For many youth groups and churches, the short-term mission trip has become a staple of their annual activity, and this is a great thing. The important thing is to also be developing the heart of a missionary throughout the year and not just leading up to the week-long trip to Mexico, Africa, or Haiti. Why can’t any activity a youth group does be seen as missions? Throughout the year, we should be looking at any activity we do as part of our missions field. To compartmentalize missions into one or two weeks misses the whole point. We are called to serve others, build a relationship with others, and share the gospel through every part of our lives.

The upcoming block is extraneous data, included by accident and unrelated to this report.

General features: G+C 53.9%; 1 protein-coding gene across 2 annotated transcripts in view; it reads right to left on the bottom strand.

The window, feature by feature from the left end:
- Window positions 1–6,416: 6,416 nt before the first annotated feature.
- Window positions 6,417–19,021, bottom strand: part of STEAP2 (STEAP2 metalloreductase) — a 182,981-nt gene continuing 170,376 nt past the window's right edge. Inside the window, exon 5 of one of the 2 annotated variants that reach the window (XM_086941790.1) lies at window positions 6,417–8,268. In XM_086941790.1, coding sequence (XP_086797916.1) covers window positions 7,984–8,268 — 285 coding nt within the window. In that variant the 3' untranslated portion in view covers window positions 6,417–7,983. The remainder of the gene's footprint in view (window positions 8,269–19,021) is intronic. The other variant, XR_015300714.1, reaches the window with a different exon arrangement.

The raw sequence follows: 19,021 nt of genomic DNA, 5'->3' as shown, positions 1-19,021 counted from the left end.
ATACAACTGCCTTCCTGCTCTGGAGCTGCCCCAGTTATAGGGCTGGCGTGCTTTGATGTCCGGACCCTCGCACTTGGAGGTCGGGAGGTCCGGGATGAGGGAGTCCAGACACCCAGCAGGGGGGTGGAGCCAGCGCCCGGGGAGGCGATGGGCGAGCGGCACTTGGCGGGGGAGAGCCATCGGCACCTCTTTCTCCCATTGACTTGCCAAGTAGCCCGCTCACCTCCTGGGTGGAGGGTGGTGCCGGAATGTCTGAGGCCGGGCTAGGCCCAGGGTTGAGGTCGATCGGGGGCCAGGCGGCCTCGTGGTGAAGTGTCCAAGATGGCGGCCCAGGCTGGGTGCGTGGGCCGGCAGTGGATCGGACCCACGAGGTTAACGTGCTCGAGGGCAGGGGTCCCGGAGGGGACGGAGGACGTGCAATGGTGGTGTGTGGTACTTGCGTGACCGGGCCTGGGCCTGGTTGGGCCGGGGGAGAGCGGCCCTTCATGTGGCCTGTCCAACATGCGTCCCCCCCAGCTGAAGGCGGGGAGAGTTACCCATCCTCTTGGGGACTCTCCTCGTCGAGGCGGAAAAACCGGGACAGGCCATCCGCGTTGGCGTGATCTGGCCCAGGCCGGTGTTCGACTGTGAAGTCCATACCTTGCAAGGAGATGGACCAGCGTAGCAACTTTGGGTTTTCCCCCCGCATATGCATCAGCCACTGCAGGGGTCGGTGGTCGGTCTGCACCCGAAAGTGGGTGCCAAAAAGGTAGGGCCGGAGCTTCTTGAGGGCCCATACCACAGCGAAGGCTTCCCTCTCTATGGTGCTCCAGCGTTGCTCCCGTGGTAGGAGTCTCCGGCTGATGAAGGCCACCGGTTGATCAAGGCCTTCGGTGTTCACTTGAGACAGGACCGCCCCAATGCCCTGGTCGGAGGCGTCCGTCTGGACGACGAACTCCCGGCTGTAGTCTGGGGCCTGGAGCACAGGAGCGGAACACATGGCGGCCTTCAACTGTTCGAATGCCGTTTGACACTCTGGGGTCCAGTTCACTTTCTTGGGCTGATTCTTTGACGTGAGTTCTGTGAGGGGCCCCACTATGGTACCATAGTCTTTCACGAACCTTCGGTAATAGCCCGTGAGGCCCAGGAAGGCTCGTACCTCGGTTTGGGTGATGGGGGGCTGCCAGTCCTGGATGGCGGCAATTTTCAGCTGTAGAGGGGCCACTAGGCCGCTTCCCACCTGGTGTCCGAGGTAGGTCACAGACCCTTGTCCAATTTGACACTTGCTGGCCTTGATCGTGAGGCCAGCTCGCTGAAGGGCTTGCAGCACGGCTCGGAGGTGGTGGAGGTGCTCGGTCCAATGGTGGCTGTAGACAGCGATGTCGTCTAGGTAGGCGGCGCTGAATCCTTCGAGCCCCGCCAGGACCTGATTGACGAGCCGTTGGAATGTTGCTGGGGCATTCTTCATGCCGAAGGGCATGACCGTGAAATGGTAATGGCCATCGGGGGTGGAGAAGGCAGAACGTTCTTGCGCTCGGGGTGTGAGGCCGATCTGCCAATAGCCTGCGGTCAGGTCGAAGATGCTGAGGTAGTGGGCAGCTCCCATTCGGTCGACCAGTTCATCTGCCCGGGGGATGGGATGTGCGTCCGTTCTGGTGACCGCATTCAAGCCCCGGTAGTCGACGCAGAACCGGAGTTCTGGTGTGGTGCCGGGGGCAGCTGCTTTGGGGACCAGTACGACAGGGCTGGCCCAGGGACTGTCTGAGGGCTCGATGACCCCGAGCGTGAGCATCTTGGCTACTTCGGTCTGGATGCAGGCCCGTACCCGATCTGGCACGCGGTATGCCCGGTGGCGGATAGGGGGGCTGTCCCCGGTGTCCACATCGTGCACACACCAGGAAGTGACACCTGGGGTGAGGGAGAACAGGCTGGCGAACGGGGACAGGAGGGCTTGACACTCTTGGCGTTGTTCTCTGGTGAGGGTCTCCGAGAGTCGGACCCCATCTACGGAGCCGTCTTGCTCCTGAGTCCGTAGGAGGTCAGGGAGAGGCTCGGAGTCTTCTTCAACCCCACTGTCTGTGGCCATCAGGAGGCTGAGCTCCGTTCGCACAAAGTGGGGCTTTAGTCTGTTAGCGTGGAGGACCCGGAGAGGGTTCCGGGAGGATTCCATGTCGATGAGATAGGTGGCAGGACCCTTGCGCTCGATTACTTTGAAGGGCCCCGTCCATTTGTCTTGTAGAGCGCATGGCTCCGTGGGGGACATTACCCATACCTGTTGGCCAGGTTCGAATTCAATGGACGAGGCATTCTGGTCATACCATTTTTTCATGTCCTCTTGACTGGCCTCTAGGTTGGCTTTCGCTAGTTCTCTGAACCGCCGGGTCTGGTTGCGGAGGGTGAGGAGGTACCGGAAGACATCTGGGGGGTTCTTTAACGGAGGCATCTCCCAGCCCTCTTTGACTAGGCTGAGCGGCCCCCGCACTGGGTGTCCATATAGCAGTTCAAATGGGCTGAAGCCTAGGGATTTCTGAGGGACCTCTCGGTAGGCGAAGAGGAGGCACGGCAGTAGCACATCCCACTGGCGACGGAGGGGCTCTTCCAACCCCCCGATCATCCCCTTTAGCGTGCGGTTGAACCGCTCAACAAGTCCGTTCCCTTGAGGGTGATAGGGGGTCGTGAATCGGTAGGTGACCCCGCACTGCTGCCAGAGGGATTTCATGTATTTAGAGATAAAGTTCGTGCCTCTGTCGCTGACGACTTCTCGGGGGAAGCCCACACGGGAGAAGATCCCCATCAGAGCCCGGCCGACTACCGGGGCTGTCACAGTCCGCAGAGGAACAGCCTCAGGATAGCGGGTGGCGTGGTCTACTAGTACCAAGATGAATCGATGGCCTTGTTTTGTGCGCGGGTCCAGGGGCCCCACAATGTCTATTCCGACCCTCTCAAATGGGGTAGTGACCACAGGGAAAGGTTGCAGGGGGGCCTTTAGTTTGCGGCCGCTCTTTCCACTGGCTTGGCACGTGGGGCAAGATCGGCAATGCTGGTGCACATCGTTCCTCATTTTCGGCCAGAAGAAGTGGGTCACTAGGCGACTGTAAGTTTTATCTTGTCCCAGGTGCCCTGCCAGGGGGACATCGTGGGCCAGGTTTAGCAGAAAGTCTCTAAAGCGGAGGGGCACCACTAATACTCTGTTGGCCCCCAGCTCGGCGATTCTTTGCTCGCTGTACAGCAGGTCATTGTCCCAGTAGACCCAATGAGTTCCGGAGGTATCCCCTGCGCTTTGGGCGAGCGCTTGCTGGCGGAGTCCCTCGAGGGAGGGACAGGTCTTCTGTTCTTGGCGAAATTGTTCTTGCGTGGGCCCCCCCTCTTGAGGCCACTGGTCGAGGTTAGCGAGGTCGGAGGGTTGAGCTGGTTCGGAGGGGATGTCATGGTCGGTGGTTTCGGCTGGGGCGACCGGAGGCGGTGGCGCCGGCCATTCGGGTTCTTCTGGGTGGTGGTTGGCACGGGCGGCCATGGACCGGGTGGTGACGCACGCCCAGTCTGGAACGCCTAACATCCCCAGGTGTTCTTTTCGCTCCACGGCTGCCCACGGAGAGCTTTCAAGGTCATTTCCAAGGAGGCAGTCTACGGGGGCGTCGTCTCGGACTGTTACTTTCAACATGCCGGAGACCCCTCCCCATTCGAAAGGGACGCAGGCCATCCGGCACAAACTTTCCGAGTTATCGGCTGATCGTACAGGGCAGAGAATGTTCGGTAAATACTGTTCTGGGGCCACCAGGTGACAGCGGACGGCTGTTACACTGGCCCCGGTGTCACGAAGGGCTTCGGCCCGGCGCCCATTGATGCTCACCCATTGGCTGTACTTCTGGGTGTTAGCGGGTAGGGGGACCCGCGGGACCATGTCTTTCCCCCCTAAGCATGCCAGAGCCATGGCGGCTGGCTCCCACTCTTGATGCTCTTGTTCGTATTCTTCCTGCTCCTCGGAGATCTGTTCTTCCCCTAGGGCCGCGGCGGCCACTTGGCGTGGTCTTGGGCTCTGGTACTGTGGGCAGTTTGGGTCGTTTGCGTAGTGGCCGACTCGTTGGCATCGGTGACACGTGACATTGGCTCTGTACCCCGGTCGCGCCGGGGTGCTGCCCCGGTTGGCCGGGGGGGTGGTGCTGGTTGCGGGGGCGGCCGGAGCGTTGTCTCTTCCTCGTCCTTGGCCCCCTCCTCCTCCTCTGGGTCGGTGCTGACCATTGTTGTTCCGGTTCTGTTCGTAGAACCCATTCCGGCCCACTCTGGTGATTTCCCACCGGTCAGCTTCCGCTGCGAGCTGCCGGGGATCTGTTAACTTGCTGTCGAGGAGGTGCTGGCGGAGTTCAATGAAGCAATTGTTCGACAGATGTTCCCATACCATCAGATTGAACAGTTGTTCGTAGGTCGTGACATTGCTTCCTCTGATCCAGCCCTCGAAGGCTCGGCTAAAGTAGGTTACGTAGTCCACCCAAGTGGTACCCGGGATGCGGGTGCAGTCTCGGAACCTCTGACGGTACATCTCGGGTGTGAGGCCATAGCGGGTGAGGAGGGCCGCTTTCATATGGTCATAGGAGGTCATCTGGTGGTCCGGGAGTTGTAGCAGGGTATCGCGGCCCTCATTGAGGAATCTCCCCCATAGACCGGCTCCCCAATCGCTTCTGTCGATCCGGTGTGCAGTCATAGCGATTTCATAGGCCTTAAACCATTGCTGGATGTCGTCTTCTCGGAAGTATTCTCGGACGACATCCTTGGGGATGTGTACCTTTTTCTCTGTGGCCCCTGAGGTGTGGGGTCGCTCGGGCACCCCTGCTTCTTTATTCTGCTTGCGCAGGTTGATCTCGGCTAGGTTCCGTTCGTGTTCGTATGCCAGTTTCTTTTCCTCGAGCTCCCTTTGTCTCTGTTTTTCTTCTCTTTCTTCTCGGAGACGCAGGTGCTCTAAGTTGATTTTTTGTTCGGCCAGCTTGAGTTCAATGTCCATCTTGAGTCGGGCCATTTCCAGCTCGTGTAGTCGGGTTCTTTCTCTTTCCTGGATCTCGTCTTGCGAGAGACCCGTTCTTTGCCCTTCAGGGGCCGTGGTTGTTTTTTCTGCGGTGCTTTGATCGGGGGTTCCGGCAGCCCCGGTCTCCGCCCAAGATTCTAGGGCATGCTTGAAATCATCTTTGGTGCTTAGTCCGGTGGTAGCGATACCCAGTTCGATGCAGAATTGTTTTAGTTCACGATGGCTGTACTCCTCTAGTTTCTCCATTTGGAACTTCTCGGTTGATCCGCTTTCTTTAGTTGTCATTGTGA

Even when a team is serving with us here in Mexico, we often see the compartmentalization of missions. “This is our schedule: work on these days, and then a fun day.” “We’re working for the morning, but then we’re going to the beach.” It’s like a switch gets flipped back and forth: “Christian / just a person / Christian again.” Fun days and beach days are great; we’re called to have a day of rest. But we need to be aware of those divine appointments that God has set up for us wherever we are, not just when the planned activities are taking place. We also need to be keenly aware that we represent the Gospel, for good or bad, wherever we are. We’ve seen way too many teams put on great programs with polished dramas, then turn around and destroy their testimony by going into our community and being rude and obnoxious in stores, restaurants, and with their general interactions with others.